Bennett: Transition shut down is Cougs' key

SPEND A FEW MINUTES talking with Cougar head basketball coach Tony Bennett and the outlook is clear: WSU's path to the post-season runs through the team's ability to get back quickly on defense and limit the opponent's chances for swift trips to the basket. So if you're wondering why the Cougs' rotation leans heavily on six players and expands modestly to eight, look no farther than defense.

"Our system is built on getting the defense set, not giving up baskets in transition," Bennett told on Wednesday. "We have to do that to be successful in this league. I'm glad the so-called experts are recognizing the Pac-10 as the toughest conference in the nation, but that means every single night is a battle."

And so it is that the minutes Bennett was spreading broadly across his roster for much of the non-conference schedule are now much more concentrated.

"You have to see what each game requires, but we've narrowed the rotation now that we're in conference play," he said. "The heavy minutes are going to the guys with experience, who know the system and who get back defensively."

Getting back defensively.

It's the key to hardcourt life on the Palouse.

WSU is 12-2 and rated No. 31 in both polls in large part because they're so good at shutting off the fastbreak.

The Cougs gave up just 55 points last week at both UCLA and USC. For perspective on that feat, consider that UCLA averages 78 points per game –- and put 94 on the board last week against Washington –- while USC averages 70.

Leading the way for the Cougars in their stingy efforts were juniors Kyle Weaver and Derrick Low. In the two games, Weaver played 75 out of 80 possible minutes and Low 73. Daven Harmeling played 62 minutes, Robbie Cowgill 60 and Nikola Koprivica 52.

That's five players devouring huge minutes.

Notably, four of them are from the same recruiting class –- the first one assembled by Tony and his dad Dick when they came to Pullman in 2003. Those athletes are now living testament to the family pledge at the time to build the program on a foundation of youngsters who fit the system and will eventually mature into bona fide contenders.

The only outlier in the group is the 6-6, 211-pound Koprivica, a highly talented true freshman from Serbia. He was on track to redshirt but given his outstanding work in practice -– and the Cougars' need for more rebounding -– he debuted seven games into the season has now started three in a row.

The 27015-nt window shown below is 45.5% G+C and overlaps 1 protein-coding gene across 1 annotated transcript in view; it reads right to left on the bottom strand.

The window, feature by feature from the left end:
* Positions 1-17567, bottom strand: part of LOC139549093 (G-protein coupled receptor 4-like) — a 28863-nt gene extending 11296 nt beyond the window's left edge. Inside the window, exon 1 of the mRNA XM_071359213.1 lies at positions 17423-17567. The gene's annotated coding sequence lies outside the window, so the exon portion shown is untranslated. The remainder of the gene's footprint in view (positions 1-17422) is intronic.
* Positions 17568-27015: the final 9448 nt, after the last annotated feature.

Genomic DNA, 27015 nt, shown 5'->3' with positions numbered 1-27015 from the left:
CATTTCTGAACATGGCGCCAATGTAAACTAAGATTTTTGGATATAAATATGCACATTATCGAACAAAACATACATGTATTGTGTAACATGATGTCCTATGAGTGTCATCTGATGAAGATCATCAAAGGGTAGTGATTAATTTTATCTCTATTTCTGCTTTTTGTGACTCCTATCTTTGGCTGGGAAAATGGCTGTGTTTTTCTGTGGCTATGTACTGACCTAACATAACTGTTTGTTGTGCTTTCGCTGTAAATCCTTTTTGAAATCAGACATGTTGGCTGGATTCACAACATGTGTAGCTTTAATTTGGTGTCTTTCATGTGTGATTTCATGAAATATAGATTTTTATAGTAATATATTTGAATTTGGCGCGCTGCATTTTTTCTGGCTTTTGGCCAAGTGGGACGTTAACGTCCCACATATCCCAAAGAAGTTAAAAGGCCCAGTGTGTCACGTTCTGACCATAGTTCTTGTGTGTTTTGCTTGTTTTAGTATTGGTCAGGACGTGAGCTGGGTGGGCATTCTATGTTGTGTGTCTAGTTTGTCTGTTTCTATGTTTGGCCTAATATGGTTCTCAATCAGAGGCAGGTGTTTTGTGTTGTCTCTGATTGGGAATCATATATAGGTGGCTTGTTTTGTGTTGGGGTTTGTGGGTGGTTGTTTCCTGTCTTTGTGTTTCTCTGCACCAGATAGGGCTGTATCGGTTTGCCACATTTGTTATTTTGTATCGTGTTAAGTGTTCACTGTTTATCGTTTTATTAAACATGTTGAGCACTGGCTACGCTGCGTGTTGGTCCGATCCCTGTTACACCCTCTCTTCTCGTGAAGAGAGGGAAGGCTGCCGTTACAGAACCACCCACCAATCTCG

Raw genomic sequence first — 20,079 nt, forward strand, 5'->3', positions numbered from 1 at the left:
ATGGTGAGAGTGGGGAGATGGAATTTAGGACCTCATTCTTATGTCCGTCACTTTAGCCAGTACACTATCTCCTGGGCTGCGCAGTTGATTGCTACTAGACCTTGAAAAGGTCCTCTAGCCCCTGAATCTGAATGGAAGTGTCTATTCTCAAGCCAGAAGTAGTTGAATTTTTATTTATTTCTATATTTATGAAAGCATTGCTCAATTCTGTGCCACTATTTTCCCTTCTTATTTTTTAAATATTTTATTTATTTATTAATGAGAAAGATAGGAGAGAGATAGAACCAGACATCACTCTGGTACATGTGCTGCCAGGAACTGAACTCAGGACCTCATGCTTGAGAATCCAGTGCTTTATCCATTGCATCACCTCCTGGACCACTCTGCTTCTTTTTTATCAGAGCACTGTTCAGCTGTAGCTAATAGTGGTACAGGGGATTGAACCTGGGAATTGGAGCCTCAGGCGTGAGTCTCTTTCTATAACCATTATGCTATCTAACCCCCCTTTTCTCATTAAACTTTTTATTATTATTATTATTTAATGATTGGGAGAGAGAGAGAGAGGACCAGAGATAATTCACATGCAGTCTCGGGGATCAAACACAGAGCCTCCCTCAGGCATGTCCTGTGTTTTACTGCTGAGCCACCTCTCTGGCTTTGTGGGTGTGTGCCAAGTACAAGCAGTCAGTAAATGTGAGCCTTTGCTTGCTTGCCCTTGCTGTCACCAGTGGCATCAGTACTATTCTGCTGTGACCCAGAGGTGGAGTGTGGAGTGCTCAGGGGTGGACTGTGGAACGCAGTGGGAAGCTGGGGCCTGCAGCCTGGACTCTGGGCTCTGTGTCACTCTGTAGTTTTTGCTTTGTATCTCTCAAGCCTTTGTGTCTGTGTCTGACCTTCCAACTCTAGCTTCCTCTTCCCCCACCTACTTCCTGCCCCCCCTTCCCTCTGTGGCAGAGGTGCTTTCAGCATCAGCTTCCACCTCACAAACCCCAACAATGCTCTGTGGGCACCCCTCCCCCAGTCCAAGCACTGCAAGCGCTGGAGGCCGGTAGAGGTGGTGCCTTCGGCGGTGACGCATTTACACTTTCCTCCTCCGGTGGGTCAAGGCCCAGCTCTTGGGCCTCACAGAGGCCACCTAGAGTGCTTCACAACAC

"He's 18-years-old, the youngest guy on the team. He didn't even get to campus until the first week of school, but is starting to get his body right and his legs under him," Bennett said. "He's smart, has a great feel for the game, is tough and has good size. I'm really looking forward to watching his career develop."

Beyond the starting five, forward Ivory Clark and center Aron Baynes are taking up the balance of the Cougars' minutes with assistance from point guard Taylor Rochestie.

The 6-10, 270-pound Baynes is getting back to form after ankle surgery shelved him for six months.

"Aron played a lot down the stretch at UCLA," Bennett said. "He's an excellent defensive rebounder. He's so big he can block out two people at once. He also occupies the other team so our other players can rebound. He'll continue to get more minutes."

One Cougar whose floor time is going the other direction is point guard Mac Hopson, a transfer from North Idaho College. He started the first six games of the season, averaging a little more than 28 minutes per outing. Since then, he saw no time in three contests -– Gonzaga, UCLA and USC -– and averaged 15 minutes in the five others where he did play.

"Mac is a first-year player who's still adjusting," Bennett said. "I know it can be frustrating when you're not playing. I tell everyone to stay positive and be a great teammate because you just don't know when your chance is going to come -– when it does, you have to be ready."

Bennett noted that the emergence of Koprivica and the steady play of Rochestie, a former Conference USA All-Freshman performer at Tulane, have taken some of Hopson's time.

With Hopson's reduced role, Low or Weaver bring the ball up the court. In the set offense, Weaver tends to play the point and in the set defense Low plays the point.

• Senior point guard Antonio Chavers is still working to clear up academic issues so the timeline for his return to the sidelines is uncertain, Bennett said. Chavers played in 25 games last season and started seven, but has been ineligible all of this season and no longer is on scholarship.

• When the Cougars play No. 7 Arizona this Saturday it won't be the first time Bennett, in his first year as head coach, has taken on legendary Wildcat coach Lute Olsen. In 2003-04, in Pullman, Dick Bennett took ill with the flu about 90-minutes before tipoff with the Wildcats, so Tony stepped in as head coach for the game. Arizona, ranked No. 9 at the time, eked out a 61-57 win.

• Don't look for a lot of scoring tonight when the Cougar host Arizona State. The Sun Devils play a deliberate, defensive-focused style of ball similar to the Cougars.

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